** out of four
The films of director Tim Burton are always visually interesting, but he sometimes has a problem as a storyteller. That's the major issue with Miss Peregrine's Home for Peculiar Children – it's a mess of a story and its pacing is deadening.
Asa Butterfield is teenager Jake and his fantastical journey begins when his supposedly delusional grandfather (Terence Stamp) dies in his arms, but not before mumbling stuff about monsters and Miss Peregrine. Jake crosses time to end up at the Home for Peculiar Children where Miss Peregrine (Eva Green) is the head mistress. The children all have special powers and afflictions. One girl sets everything on fire simply by touching it, another young lady has to wear heavy, lead boots or she will float away, and there's even an invisible boy. Anyway, they need Jake's help because only he can see these horrible monsters who want to eat the children's eyes. Oh, and Miss Peregrine and her kids are stuck in time, having to relive the same day over and over again. This plays like Goth X-Men meets Groundhog Day but except it's not clever or very entertaining.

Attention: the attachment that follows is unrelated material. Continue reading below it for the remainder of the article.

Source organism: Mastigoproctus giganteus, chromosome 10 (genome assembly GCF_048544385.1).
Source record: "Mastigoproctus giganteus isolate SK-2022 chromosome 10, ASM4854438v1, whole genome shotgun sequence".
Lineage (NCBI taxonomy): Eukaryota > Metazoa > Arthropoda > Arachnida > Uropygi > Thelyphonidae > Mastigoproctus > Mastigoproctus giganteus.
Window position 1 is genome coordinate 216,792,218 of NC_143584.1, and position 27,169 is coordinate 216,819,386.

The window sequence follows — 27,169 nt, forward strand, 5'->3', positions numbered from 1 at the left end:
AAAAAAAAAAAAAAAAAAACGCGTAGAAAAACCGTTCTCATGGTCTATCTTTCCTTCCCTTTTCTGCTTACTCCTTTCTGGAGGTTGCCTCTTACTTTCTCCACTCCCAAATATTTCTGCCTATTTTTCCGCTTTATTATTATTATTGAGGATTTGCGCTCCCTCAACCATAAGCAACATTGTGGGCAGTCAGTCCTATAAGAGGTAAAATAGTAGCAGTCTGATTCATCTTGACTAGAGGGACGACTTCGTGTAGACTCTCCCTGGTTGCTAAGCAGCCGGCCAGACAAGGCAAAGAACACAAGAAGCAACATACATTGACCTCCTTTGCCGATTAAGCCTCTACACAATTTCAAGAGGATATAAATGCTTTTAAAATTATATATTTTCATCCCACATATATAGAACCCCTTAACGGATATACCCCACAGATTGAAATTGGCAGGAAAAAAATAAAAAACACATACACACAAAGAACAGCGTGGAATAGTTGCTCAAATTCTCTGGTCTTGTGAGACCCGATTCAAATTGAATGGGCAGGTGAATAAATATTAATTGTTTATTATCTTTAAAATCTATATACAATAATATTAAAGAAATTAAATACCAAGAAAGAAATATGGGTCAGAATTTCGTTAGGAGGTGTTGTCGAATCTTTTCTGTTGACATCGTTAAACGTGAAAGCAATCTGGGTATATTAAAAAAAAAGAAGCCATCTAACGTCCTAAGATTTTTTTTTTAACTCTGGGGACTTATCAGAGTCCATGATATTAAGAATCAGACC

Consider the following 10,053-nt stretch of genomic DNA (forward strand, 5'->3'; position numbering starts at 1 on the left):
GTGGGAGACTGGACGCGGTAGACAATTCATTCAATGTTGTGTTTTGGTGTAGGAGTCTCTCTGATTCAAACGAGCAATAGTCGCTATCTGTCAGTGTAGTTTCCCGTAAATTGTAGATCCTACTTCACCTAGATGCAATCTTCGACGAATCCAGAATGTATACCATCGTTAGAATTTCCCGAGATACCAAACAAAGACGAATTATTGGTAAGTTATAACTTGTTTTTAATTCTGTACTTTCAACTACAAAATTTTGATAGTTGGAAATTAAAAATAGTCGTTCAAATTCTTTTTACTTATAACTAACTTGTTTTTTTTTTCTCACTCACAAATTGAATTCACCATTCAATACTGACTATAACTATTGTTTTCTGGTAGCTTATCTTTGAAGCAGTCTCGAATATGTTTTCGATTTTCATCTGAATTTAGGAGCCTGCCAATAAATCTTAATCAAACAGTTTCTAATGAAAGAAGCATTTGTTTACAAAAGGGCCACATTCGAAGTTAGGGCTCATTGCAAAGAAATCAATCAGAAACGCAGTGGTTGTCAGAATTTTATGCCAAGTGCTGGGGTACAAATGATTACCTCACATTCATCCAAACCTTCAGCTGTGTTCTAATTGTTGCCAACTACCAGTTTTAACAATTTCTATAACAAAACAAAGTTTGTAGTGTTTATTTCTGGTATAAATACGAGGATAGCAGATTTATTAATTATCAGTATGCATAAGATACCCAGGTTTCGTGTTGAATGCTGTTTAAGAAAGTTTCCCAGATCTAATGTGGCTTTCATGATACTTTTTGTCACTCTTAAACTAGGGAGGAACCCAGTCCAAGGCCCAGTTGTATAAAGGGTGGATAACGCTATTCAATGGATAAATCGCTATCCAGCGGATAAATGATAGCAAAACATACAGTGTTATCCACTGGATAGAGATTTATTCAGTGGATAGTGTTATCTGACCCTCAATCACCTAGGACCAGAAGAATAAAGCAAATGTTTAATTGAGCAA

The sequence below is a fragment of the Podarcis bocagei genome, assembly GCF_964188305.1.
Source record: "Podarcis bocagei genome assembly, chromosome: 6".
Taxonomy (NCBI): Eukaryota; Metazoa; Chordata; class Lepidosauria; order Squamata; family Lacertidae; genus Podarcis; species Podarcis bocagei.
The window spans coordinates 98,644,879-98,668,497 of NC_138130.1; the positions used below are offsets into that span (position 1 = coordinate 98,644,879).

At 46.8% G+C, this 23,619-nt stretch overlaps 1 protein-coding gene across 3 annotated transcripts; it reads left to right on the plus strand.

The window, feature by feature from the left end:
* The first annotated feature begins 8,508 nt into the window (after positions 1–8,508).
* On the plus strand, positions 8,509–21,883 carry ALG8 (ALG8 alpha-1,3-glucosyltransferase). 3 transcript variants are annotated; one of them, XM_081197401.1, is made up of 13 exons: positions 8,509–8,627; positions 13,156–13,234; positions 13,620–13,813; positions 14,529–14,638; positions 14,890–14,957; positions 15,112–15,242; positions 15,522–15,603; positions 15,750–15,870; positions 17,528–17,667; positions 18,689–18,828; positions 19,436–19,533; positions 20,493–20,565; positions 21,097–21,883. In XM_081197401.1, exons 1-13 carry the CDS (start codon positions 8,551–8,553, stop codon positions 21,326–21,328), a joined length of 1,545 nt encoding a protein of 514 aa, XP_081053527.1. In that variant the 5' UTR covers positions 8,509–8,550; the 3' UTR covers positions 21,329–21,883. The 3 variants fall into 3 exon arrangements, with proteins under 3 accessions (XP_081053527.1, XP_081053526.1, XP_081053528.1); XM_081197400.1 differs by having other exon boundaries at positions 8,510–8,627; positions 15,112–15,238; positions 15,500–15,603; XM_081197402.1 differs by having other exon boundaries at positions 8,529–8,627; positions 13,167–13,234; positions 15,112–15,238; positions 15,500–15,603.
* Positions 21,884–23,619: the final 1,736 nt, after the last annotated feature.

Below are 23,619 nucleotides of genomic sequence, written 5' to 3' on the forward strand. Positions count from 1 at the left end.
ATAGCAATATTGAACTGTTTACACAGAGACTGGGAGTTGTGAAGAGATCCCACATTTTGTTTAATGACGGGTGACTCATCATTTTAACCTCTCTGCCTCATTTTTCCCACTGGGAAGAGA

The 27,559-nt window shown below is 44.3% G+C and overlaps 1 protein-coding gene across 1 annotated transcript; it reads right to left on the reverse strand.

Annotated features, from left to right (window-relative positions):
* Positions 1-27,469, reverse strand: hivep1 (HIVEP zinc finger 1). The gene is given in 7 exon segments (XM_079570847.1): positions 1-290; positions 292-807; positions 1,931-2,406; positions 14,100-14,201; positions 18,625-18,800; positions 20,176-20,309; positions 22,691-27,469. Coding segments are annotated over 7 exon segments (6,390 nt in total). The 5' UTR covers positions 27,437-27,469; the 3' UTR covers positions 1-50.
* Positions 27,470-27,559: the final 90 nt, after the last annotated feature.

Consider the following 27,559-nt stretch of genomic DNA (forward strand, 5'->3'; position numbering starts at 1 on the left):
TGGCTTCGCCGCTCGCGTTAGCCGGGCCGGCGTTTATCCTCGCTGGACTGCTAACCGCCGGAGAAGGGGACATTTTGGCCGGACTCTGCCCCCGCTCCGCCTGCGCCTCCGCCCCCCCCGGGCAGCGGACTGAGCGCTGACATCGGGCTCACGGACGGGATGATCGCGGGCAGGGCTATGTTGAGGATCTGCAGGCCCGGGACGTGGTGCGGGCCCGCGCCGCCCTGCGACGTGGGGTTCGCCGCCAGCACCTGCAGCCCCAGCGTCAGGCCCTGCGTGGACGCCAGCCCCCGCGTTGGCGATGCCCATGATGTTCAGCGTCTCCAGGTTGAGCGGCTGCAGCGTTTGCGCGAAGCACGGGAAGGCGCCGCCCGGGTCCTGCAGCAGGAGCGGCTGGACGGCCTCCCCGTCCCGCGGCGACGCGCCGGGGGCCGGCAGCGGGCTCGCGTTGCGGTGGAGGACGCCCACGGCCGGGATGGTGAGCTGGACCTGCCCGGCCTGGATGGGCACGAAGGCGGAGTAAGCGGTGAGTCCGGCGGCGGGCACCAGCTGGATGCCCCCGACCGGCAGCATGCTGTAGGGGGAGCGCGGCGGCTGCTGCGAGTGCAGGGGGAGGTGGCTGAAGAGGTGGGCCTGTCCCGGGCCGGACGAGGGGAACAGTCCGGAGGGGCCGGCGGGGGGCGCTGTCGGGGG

Samuel L. Jackson's lead villain, Barron, is glimpsed early on but doesn't really make his entrance until the third and final act...and his over-the-top campy performance seems like he should be in an entirely different movie altogether – a better one.
The designs of the eye-eating creatures – bald heads, no eyes and lots of teeth – seem like something I've seen in a dozen or so recent movies. There is also an uninspired CGI sequence where skeletons are brought to life to battle the creatures. Ray Harryhausen did it much better with stop-motion animation in 1963's Jason and the Argonauts.
Miss Peregrine's plot isn't very clear and neither is the villain's agenda. I knew I was it trouble when 20-minutes in there was little story progression. And at two-hours and seven minutes, this drones on and on.